Outrageous Mobile Data Roaming Charges and Top Airline Trends

Top 5 trends shaping airline travel, identifying the true cost of your airline ticket and a rant on mobile data roaming charges.

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Hi there, Jake Hower from Pan Australian Travel with this week’s news update. It’s hints and tips again this week. We’re going to start off with the top five ways in which airlines are reshaping travel.

Number one is, we’re seeing the introduction of more and more business class at the experience of first class. Of course, that’s just a testament to the changing travel trends and people just being a little bit more price conscious in light of, I guess, the current state of the economy.

Number two is we’re seeing a lot more fully flat-beds in business class, as opposed to sleeper seats and also angled flat-beds. Personally, I’ve traveled on all three, and the comfort levels, there’s just no comparison. Fully flat-beds are the way to go if possible.

Number three is we’re seeing the introduction of a lot more low-cost, long-haul carriers introduced into the marketplace. It’s starting to cater a lot more for the price conscious traveler. It’s commoditizing travel which is, I guess, good for everybody in a way. But certainly it makes it a lot less comfortable if the choice is only a low-cost carrier.

Number four is we’re seeing the width of seats slowly being decreased over time. We’re even to a point now where some airlines, or airliners in terms of Airbus and Boeing, are even suggesting the window and middle seat of a single-aisle aircraft be a little bit narrower. Which allows the aisle seat to be wider, in which the airline can actually charge extra for that particular seat. So that’s just another way for the airlines to make a little bit of extra money, and reducing the comfort levels for all their passengers.

Number five, which is a good or a bad thing depending on which way you look at it, is we’re seeing more and more in-flight internet services being rolled out across airliners. You can pretty much just about guarantee that wherever you go in the world now you’re going to have access to the net. Which, if you like being connected, is good, but I don’t think it’s necessarily a good thing.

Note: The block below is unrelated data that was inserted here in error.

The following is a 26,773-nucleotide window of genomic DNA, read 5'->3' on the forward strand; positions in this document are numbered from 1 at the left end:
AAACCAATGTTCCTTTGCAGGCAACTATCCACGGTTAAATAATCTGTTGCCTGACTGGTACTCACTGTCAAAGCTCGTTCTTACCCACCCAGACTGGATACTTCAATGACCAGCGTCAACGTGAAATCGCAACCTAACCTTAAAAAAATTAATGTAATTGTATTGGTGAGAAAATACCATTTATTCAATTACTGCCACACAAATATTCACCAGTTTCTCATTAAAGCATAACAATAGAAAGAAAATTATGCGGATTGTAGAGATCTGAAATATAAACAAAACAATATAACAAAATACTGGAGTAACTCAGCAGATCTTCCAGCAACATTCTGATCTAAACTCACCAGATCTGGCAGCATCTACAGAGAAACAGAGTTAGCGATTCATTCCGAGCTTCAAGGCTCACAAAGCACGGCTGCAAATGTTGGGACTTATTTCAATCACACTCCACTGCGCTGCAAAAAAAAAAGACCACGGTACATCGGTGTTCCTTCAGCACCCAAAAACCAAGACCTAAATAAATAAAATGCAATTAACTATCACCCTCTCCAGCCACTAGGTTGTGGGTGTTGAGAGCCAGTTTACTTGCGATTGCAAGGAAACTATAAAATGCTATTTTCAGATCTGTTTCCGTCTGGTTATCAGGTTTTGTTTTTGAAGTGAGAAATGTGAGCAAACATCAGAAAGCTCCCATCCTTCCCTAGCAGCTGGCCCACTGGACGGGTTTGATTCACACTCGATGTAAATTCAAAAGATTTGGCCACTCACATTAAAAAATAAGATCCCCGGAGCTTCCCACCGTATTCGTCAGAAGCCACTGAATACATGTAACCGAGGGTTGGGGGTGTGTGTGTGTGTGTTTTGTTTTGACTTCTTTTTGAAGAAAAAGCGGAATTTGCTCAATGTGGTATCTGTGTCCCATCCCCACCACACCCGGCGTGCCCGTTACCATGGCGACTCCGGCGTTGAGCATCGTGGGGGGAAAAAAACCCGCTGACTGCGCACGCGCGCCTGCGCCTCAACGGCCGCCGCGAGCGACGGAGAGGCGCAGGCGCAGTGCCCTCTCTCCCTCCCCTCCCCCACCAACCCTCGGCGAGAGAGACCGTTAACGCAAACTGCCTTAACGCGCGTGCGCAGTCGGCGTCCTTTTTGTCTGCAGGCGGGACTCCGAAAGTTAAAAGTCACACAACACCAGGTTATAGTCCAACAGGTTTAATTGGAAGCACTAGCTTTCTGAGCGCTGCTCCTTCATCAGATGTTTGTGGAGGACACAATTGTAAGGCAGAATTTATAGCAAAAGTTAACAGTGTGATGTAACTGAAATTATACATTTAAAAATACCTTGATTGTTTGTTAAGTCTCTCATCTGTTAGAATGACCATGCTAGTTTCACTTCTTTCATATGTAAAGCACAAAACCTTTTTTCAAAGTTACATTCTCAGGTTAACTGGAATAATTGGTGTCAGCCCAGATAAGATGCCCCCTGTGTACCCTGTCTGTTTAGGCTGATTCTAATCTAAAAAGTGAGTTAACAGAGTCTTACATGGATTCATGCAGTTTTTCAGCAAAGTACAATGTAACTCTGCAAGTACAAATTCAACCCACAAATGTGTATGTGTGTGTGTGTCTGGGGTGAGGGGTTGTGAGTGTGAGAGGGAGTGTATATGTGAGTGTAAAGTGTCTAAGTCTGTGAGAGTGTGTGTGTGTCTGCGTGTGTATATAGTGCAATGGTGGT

OK, I’d like to talk briefly about the cost of buying travel, either online or with a travel agent, and just to give you a good idea of how much an air ticket actually costs. Now, it’s very easy to get sucked into just comparing price when you’re looking at the cost of a ticket. The reality is though that there are many more factors which affect the true cost of the airline ticket.

In my opinion, the cost of travel is the cost of travel. No matter which way you actually choose to book, there will be an incurred cost for booking that travel. And it just depends on who will actually be incurring that particular cost.

When you’re comparing the true cost of the ticket, look at a couple of different factors. The first is the amount of time it actually takes you to book the airline ticket. If you’re booking online, you’ve got to factor in research time, the actual transaction time. You’ve then also got to factor in reconfirming flights and putting together the itinerary or collating all the information that you’ve got, putting it into some sort of readable format so you can take it away with you on your trip.